The book was interesting. If I was reading a nonfiction piece, which I don’t enjoy as much, I would have probably quit this challenge on the first night. My mind would wander off in space from time to time in the first minutes, but as I kept on going I started to really picture the scenes in great detail.

I tried to let my mind wander but it really became invested in the story. At first, my attention span felt like it was water in a windy river, jumping from bank to bank, trying to rest. As I continued, it felt like water in a comforting stream. It flowed calmly without restriction. I could really immerse myself in the book and try not to think about how many pages I was reading or how much time I had left.

Before long I had read 35 pages, and I did not want to stop. I took a break to look down at my phone. I jumped when I looked at the time.

12:30 a.m.

Time to go to bed!

I put my book on the nightstand and tried to rest my eyes. I thought I would go to sleep sooner but it took quite a while to fall asleep. I lay there with my eyes closed, imagining the characters I was reading about and what was going to happen next.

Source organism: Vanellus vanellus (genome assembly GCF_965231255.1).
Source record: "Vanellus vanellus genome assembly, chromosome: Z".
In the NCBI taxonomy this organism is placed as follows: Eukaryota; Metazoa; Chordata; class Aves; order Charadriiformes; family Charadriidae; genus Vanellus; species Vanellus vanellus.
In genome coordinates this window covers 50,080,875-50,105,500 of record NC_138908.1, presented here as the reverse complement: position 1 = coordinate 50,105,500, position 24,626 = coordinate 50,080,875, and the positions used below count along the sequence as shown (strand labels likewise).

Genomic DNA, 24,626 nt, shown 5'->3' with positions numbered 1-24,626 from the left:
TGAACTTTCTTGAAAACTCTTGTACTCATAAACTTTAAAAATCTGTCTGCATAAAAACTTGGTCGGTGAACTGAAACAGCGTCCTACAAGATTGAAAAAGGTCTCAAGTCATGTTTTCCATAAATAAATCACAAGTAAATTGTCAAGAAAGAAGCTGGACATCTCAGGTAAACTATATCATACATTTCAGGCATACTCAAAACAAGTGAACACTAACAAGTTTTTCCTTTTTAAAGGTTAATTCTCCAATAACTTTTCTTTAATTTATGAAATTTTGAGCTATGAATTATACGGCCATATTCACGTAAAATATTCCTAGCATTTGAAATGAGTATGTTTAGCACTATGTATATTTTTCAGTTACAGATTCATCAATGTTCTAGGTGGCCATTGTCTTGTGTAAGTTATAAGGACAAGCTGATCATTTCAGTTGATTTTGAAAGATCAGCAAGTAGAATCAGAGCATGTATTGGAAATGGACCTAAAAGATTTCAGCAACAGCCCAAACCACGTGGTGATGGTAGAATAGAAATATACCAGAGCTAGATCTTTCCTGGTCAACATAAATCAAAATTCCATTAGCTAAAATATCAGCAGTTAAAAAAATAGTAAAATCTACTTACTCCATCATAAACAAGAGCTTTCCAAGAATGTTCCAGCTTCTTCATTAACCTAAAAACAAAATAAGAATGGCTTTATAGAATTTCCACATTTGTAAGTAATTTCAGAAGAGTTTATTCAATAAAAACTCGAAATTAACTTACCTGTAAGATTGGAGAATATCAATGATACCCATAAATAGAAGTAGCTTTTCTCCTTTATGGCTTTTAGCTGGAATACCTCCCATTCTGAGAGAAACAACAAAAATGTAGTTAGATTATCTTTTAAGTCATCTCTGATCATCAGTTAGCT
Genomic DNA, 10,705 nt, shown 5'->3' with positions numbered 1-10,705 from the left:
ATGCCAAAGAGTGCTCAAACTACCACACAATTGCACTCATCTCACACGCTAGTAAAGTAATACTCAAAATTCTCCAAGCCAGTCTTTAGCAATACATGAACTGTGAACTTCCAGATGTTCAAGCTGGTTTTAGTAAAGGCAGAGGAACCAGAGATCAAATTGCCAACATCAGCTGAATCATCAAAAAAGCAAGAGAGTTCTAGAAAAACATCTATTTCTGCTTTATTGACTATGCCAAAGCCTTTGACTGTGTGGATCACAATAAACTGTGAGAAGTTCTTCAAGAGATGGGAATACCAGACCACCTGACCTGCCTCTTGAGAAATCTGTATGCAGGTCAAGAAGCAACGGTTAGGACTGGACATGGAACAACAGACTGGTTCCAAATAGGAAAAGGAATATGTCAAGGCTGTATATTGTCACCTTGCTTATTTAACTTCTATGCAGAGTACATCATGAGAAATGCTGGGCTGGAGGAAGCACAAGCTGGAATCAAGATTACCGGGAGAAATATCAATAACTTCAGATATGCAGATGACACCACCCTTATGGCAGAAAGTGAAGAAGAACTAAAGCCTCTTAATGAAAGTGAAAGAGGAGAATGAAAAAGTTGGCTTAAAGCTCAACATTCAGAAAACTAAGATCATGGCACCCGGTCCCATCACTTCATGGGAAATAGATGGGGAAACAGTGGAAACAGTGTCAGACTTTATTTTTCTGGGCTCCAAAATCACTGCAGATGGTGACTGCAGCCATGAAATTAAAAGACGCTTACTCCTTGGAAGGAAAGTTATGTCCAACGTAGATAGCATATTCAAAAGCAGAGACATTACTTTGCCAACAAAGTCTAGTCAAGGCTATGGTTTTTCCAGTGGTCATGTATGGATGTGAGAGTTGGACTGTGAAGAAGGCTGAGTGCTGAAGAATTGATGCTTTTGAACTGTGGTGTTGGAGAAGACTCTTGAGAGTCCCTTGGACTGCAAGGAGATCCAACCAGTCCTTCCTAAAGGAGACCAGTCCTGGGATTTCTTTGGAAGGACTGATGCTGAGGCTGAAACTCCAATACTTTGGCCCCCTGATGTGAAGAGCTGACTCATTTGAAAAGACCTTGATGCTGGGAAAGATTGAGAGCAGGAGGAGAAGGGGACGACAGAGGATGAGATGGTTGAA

Night Two:
One thing I noticed in the morning was my reading for class drastically improved. Usually when I read, it feels like I am reading the words but nothing will stay locked in my head. I could now retain the information I was reading about and I felt a sense of achievement.

When I finally got in bed, I was excited to open up my book. I wanted to read at least a chapter or two and I couldn’t wait to see how the story progressed. Well… my brain thought otherwise.

It started off smoothly. I was launched into the world I was reading about and my mind entered the story with ease. I finished one chapter and thought, “Man, I can read three more of these tonight.” But then, I felt something creep on me.

I was really tired.

Words started to jumble together. I would read a sentence and re-read it again because I didn’t understand it. I became frustrated. Why was my mind doing this?

I finally gave up after reading a total of 14 pages for the night. I closed my book and put it on the nightstand. I could feel my face warming up as soon as I hit the pillow. How did I somehow go backwards? Did I do something wrong? That’s all I remember.

I woke up. It felt like I was knocked out once my head hit the pillow. Now everything made sense, it seems like I was really tired.

Night Three:
I notice myself not using my phone as much in the day. I can’t believe I used to just sit and stare at my phone for hours just to go to bed, just mindlessly scrolling until I eventually fell asleep. I’m glad I am trying something new and from what I have experienced, it has been helping a lot with my sleep.